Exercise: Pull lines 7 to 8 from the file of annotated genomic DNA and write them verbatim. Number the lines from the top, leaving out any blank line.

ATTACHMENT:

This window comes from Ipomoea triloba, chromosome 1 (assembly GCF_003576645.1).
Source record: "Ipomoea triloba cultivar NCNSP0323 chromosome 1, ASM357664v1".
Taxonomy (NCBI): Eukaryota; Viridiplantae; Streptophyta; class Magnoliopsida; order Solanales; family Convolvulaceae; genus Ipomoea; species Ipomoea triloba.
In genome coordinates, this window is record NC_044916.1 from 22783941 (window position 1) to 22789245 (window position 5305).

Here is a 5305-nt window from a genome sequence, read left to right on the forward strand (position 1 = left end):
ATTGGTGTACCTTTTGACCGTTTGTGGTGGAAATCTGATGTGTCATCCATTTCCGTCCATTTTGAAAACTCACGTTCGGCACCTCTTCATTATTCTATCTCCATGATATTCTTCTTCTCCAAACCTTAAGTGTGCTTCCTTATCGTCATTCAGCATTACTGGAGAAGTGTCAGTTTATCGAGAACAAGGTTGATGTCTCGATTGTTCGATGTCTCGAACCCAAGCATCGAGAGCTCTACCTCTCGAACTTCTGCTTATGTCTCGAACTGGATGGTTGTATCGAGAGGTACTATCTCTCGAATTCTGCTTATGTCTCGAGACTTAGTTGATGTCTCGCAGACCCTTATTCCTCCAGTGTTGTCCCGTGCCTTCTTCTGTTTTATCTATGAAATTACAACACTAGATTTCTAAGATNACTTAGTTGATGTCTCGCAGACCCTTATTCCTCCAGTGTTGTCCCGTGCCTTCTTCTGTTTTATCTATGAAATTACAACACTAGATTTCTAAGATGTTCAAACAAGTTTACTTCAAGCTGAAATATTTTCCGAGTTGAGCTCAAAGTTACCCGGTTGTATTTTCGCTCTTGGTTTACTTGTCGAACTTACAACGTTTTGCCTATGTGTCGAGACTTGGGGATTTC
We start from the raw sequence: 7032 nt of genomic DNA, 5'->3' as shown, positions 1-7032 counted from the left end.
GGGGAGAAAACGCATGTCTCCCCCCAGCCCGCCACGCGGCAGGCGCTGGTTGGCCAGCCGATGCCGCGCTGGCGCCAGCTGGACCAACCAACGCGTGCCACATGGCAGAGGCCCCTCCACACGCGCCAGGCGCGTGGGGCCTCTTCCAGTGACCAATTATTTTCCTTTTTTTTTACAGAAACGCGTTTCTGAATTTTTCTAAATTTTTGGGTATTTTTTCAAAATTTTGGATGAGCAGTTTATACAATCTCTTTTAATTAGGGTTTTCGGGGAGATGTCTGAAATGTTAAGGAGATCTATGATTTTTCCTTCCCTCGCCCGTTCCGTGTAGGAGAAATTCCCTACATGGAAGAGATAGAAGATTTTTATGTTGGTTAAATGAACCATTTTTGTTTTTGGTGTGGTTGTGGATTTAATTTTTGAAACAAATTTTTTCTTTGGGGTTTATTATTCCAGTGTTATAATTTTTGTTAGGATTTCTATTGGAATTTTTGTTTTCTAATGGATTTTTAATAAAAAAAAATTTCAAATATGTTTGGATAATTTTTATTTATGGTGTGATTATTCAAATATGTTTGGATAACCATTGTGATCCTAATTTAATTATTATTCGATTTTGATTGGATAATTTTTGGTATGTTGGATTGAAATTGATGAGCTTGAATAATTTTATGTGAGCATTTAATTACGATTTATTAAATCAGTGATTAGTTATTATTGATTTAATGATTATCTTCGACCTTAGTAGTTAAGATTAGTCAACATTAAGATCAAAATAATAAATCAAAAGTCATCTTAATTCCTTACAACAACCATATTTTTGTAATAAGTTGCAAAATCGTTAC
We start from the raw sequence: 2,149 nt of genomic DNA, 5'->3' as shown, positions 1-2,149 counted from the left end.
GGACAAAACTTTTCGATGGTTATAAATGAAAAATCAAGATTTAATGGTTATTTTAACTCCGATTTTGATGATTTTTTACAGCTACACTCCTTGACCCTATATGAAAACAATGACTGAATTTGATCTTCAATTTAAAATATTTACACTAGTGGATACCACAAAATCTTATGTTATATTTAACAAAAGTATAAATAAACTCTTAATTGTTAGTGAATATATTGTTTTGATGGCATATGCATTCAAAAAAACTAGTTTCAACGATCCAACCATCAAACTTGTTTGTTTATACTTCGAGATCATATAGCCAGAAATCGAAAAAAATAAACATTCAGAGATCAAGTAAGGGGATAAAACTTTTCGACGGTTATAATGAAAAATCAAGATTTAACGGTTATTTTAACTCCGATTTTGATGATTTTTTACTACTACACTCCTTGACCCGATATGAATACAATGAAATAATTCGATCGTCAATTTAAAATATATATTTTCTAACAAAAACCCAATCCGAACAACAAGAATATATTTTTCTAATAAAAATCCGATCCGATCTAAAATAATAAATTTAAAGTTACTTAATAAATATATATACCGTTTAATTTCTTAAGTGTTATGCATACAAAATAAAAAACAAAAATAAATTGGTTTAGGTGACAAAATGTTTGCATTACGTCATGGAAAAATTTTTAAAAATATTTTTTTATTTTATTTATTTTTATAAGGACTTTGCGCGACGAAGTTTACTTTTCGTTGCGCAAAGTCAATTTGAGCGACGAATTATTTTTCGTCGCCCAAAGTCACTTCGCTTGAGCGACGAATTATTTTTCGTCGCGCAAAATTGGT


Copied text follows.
We start from the raw sequence: 7032 nt of genomic DNA, 5'->3' as shown, positions 1-7032 counted from the left end.
GGGGAGAAAACGCATGTCTCCCCCCAGCCCGCCACGCGGCAGGCGCTGGTTGGCCAGCCGATGCCGCGCTGGCGCCAGCTGGACCAACCAACGCGTGCCACATGGCAGAGGCCCCTCCACACGCGCCAGGCGCGTGGGGCCTCTTCCAGTGACCAATTATTTTCCTTTTTTTTTACAGAAACGCGTTTCTGAATTTTTCTAAATTTTTGGGTATTTTTTCAAAATTTTGGATGAGCAGTTTATACAATCTCTTTTAATTAGGGTTTTCGGGGAGATGTCTGAAATGTTAAGGAGATCTATGATTTTTCCTTCCCTCGCCCGTTCCGTGTAGGAGAAATTCCCTACATGGAAGAGATAGAAGATTTTTATGTTGGTTAAATGAACCATTTTTGTTTTTGGTGTGGTTGTGGATTTAATTTTTGAAACAAATTTTTTCTTTGGGGTTTATTATTCCAGTGTTATAATTTTTGTTAGGATTTCTATTGGAATTTTTGTTTTCTAATGGATTTTTAATAAAAAAAAATTTCAAATATGTTTGGATAATTTTTATTTATGGTGTGATTATTCAAATATGTTTGGATAACCATTGTGATCCTAATTTAATTATTATTCGATTTTGATTGGATAATTTTTGGTATGTTGGATTGAAATTGATGAGCTTGAATAATTTTATGTGAGCATTTAATTACGATTTATTAAATCAGTGATTAGTTATTATTGATTTAATGATTATCTTCGACCTTAGTAGTTAAGATTAGTCAACATTAAGATCAAAATAATAAATCAAAAGTCATCTTAATTCCTTACAACAACCATATTTTTGTAATAAGTTGCAAAATCGTTAC